The plastic manufacturing industry provides an even more compelling case for re-use. According to Hershkowitz, the production of plastics from crude petroleum causes "some of the most substantial public health threats" of any manufacturing process. Indeed, in 1994 U.S. plastic production was responsible for 111 million pounds of toxic air emissions and 12 million pounds of ozone-depleting chemicals.
"You have to ask which activity leaves a smaller footprint on the environment," says Ferretti when comparing recycling to landfilling. "Recycling relies on industrial activity to function, and industrial activity, by nature, has byproducts that can affect the environment. But from a life cycle standpoint, recycling is much more preferable [to landfills] because it has the least impact."
Consequently, the amount of landfills in the U.S. has decreased from 8,000 in 1988 to just over 3,000 in 1996.
Growing Acceptance of Reuse and Recycling Ideas
The "reuse and recycle" solution is not a new idea; it has, however, long been recognized as the most economically savvy one. Corporations and big industry such as Ford Motor Co., Herman Miller Furniture and Interface Carpets have been doing it for years because they save millions of dollars by cutting back on production costs. If the numbers don't prove recycling's worth, then common sense does.
"Certainly there is a segment of the population that believes that they have a God-given right to just use stuff up and throw it away," offers Ferretti. "But I don't think that segment of the population will always exist."
The statistics overwhelmingly support his prediction. The most recent EPA statistics (1997) reported that curbside pickup was available in over 49 states and 8,000 cities (Hawaii has since joined the team), and the National Recycling Coalition has estimated that around 84% of the population now has access to a recycling facility. As a result, the amount of municipal waste that has been recycled in the last decade has nearly doubled. By all accounts - public opinion polls and government studies included - people seem to want to recycle.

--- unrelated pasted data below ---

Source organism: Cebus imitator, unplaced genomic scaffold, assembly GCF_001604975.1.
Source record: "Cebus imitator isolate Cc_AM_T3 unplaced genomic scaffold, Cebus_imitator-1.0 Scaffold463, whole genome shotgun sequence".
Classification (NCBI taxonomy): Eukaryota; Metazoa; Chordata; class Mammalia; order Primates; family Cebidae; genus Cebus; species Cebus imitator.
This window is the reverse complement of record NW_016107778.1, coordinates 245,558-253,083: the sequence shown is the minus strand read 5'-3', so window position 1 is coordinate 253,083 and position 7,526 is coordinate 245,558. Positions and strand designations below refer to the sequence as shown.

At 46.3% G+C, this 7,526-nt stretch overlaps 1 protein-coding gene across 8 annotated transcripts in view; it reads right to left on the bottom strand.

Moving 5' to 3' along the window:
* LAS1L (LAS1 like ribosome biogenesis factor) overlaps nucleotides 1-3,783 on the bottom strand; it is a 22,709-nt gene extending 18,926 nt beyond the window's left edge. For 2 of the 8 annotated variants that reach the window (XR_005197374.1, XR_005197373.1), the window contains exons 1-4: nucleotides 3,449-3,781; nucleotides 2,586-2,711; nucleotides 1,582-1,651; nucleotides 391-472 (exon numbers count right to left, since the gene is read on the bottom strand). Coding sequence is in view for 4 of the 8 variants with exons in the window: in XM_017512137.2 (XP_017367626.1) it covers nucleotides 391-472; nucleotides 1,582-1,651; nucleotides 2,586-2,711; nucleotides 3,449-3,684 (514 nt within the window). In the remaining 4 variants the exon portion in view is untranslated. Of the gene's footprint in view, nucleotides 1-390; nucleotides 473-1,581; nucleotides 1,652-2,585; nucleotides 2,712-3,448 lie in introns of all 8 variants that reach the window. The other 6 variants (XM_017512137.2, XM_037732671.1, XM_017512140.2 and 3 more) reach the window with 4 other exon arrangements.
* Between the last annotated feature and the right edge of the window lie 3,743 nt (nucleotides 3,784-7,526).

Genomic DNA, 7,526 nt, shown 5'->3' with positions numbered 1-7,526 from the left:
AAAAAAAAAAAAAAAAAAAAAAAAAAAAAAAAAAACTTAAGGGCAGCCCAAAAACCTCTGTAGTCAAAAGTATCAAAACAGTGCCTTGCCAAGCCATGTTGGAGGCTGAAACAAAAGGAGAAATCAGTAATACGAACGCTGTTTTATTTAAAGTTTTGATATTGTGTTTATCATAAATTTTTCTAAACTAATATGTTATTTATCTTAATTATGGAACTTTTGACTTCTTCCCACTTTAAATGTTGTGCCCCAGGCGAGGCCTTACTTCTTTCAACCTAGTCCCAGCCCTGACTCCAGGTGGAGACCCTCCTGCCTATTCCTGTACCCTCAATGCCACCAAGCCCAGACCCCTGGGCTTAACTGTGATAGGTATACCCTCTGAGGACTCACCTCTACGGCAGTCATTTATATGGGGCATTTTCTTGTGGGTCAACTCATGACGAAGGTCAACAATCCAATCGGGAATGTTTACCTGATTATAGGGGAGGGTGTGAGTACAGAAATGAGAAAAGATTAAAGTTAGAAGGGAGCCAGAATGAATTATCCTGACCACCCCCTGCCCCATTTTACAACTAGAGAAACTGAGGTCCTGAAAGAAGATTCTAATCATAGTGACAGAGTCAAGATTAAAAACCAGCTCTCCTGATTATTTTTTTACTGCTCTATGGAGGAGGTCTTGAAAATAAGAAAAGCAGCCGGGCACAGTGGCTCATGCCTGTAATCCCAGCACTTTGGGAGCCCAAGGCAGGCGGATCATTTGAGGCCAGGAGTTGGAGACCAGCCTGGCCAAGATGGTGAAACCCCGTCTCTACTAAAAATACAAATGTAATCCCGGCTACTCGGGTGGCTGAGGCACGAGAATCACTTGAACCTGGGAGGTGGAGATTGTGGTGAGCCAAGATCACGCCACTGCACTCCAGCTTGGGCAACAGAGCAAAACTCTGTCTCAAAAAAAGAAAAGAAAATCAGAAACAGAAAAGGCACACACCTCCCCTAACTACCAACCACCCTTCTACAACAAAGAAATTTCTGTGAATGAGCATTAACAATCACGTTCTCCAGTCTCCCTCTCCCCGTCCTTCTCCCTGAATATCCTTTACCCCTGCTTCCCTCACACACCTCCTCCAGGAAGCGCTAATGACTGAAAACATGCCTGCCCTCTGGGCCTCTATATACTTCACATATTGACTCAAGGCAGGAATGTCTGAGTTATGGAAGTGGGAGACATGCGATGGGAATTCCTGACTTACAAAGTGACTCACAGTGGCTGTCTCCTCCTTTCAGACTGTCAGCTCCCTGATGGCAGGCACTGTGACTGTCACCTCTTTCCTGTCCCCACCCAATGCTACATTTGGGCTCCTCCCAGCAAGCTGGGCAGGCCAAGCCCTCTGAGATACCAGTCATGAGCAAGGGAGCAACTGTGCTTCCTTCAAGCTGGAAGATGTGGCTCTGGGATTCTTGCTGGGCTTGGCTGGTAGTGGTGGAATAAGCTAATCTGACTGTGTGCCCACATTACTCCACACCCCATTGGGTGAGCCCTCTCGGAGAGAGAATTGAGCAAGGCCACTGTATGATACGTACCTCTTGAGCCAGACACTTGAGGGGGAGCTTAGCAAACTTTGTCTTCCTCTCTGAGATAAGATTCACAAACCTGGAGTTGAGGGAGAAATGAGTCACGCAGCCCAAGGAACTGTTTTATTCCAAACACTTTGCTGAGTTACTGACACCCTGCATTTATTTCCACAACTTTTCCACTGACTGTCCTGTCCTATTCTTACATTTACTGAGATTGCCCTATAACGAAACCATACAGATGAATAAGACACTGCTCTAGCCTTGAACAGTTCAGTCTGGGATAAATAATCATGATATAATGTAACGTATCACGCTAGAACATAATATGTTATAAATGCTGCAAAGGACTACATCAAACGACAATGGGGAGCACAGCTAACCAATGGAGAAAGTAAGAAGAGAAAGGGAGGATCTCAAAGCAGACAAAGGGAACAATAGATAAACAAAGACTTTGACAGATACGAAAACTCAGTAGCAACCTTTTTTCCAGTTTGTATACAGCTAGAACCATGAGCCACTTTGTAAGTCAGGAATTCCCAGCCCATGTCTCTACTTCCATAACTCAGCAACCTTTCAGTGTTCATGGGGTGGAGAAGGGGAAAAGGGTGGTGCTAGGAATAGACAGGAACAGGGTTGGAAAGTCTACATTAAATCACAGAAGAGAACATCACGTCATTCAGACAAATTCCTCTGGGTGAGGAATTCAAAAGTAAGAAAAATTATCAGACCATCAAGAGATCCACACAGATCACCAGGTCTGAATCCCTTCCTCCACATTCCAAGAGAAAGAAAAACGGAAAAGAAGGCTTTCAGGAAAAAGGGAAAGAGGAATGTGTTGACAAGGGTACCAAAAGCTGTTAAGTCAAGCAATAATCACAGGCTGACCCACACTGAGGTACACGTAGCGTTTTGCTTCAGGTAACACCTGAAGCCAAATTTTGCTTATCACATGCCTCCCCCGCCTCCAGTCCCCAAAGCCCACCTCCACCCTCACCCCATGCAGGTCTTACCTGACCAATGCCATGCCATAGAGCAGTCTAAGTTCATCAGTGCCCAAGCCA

Of course, they also have to recycle. Fines and penalties for ignoring recycling laws are stiff, and this Big Brother finger-wagging is part of what prompted John Tierney, a NewYork Times reporter, to write his scathing rebuttal of the whole philosophy in 1996. Entitled "Recycling is Garbage," Tierney's article asserts that the resources, labor and sum personal time involved in recycling far outweigh any environmental or economic benefit. He further suggests that we not only have plenty of landfill space, but that landfills are an economic boon to the communities surrounding them. Tierney's engaging style was an instant hit among anti-recycling political activists, but his often curious interpretation of facts left many scientists puzzled.
"Nothing is perfectly efficient," says Hershkowitz, "and no one I know of is seriously suggesting 100% recovery for recycling. Still, the main roadblock to increased levels of recycling is the absence of a commitment to this issue by indus tries that have many economic incentives not to recycle or use recycled materials."